In all the graphs in this article, the horizontal axis counts the number of days into the development cycle, and the vertical axis shows the number of non-merge commits made.
- The bottom line in each graph shows the number of non-merge commits that went to the contemporary maintenance track.
- The middle line shows the number of non-merge commits that went to the release but not to the maintenance track (i.e. shiny new toys, oops-fixes to them, and clean-ups that were too minor to be worth merging to the maintenance track), and
- The top line shows the total number of non-merge commits in the release.
Even though I somehow have a fond memory of v1.5.3, the beginning of the modern Git was unarguably the v1.6.0 release. Its development cycle started in June 2008 and ended in August 2008. We can see that we were constantly adding a lot more new shiny toys (this cycle had the big "no more git-foo in user's $PATH" change) than we were applying fixes to the maintenance track during this period. This cycle lasted for 60 days, 731 commits in total among which 120 went to the maintenance track of its time.
During the development cycle that led to v1.8.0 (August 2012 to October 2012), the pattern is very different. We cook our topics longer in the 'next' branch and we can clearly see that the topics graduate to 'master' in batches, which appear as jumps in the graph. This cycle lasted for 63 days, 497 commits in total among which 182 went to the maintenance track of its time.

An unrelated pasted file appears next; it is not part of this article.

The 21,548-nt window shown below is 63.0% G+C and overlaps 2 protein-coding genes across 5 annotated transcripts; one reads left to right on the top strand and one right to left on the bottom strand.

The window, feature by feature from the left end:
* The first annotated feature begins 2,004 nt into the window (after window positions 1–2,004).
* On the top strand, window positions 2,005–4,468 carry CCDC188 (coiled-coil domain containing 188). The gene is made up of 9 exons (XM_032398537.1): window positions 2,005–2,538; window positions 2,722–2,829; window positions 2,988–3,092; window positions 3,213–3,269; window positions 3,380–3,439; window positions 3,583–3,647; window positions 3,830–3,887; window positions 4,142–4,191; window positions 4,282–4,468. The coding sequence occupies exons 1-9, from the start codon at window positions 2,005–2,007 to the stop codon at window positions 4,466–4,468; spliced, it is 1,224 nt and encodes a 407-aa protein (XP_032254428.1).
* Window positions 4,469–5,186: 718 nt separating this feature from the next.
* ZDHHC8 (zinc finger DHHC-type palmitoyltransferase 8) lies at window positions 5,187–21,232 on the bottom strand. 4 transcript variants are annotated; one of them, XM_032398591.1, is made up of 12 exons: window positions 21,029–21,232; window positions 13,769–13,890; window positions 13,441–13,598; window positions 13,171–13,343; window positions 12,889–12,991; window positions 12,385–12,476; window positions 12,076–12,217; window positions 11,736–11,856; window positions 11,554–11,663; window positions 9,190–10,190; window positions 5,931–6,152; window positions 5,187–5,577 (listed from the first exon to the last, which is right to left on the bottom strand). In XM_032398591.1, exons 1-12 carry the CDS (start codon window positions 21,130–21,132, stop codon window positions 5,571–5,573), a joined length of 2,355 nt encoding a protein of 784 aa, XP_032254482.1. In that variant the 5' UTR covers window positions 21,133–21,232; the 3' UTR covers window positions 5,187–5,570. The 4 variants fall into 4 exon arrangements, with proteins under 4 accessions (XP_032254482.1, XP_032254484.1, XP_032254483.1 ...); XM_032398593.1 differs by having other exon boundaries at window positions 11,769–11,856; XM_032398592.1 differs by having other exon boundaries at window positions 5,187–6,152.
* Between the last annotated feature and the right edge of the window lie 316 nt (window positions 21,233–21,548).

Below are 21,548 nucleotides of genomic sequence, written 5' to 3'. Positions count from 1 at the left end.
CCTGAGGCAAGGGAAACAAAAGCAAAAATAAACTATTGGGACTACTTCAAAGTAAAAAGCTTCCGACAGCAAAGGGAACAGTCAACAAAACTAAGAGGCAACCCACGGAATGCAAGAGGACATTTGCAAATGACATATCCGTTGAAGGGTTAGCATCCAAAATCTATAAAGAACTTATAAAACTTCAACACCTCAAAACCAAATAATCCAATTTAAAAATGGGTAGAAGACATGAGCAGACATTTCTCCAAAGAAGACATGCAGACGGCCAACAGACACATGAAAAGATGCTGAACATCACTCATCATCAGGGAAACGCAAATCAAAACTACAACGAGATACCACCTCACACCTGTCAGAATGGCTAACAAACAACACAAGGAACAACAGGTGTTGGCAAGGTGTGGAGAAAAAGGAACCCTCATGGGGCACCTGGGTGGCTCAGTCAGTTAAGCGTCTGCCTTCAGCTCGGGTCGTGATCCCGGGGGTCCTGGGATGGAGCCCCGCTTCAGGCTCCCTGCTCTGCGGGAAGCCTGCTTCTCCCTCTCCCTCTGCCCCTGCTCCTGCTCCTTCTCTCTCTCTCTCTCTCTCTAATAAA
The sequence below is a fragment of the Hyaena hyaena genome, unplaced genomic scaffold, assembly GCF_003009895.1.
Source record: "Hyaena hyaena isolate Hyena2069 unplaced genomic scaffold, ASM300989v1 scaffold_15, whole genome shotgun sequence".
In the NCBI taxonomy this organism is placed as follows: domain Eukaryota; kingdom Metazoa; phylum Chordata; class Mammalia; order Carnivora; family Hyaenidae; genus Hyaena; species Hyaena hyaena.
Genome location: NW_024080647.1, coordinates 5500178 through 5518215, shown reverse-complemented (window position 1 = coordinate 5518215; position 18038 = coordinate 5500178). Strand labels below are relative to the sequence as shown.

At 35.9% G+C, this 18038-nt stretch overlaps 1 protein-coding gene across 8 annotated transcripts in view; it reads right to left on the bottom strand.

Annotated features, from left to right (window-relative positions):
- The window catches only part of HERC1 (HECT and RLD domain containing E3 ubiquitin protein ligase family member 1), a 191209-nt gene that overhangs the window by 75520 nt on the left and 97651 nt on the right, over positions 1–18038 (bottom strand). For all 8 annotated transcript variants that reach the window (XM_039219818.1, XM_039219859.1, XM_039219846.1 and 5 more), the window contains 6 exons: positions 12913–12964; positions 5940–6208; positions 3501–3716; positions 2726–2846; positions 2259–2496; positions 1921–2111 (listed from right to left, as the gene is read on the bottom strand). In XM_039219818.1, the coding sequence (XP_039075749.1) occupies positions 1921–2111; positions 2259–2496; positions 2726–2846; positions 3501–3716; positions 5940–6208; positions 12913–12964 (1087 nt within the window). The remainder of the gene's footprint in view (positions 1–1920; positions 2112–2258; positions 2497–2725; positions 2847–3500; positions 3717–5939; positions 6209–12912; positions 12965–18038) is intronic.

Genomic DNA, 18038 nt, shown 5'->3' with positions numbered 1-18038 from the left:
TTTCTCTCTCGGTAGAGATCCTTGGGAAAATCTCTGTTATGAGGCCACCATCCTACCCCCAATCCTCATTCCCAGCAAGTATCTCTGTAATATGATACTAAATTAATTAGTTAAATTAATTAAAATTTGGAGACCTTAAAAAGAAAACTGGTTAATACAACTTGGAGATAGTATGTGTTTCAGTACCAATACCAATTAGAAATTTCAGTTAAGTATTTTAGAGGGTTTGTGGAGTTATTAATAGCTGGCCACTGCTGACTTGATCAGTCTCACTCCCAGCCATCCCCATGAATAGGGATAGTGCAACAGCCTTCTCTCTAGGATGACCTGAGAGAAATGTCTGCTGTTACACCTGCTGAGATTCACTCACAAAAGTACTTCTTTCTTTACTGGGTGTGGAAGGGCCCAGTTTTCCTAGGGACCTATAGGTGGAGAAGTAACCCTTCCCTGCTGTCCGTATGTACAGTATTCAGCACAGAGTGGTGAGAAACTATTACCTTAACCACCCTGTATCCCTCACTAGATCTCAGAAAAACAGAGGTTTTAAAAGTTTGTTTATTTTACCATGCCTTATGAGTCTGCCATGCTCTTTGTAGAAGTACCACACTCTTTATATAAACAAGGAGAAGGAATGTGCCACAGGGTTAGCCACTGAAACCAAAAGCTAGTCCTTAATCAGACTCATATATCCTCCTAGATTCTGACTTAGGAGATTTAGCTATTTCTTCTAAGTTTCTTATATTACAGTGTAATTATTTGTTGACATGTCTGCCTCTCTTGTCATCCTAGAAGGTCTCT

The cycle led to v2.0.0 (February 2014 to June 2014) has a similar pattern, but as another "we now break backward compatibility for ancient UI wart" release, we can see that a large batch of changes were merged in early part of the cycle, hoping to give them better and longer exposure to the testing public; on the other hand, we did not do too many fixes to the maintenance track. This cycle lasted for 103 days, 475 commits in total among which 90 went to the maintenance track of its time.
The numbers for the current cycle leading to v2.4 (February 2015 to April 2015) are not finalized yet, but we can clearly see that this cycle is more about fixing old bugs than introducing shiny new toys from this graph. This cycle as of this writing is at its 50th day, 344 commits in total so far among which 115 went to the maintenance track.
Note that we should not be alarmed by the sharp rise at the end of the graph. We just entered the pre-release freeze period and the jump shows the final batch of topics graduating to the 'master' branch. We will have a few more weeks until the final, and during that period the graph will hopefully stay reasonably flat (any rise from this point on would mean we would be doing a last-minute "oops" fixes).
In fact, the ratio of changes that are fixes and clean-ups in this release is unusually higher compared to recent releases. We keep a series of patches around each topic, whether it is a bugfix, a clean-up, or a new shiny toy, on its own topic branch, and each branch is merged to the 'master' branch after reviewing and testing, and then fixes and trivial clean-ups are also merged to the 'maint' branch. Because of this project structure, it is relatively easy to sift fixes and enhancement apart. Among new commits in release X since release (X-1), the ones that appear also in the last maintenance track for release (X-1) are fixes and clean-ups, while the remainder is enhancements.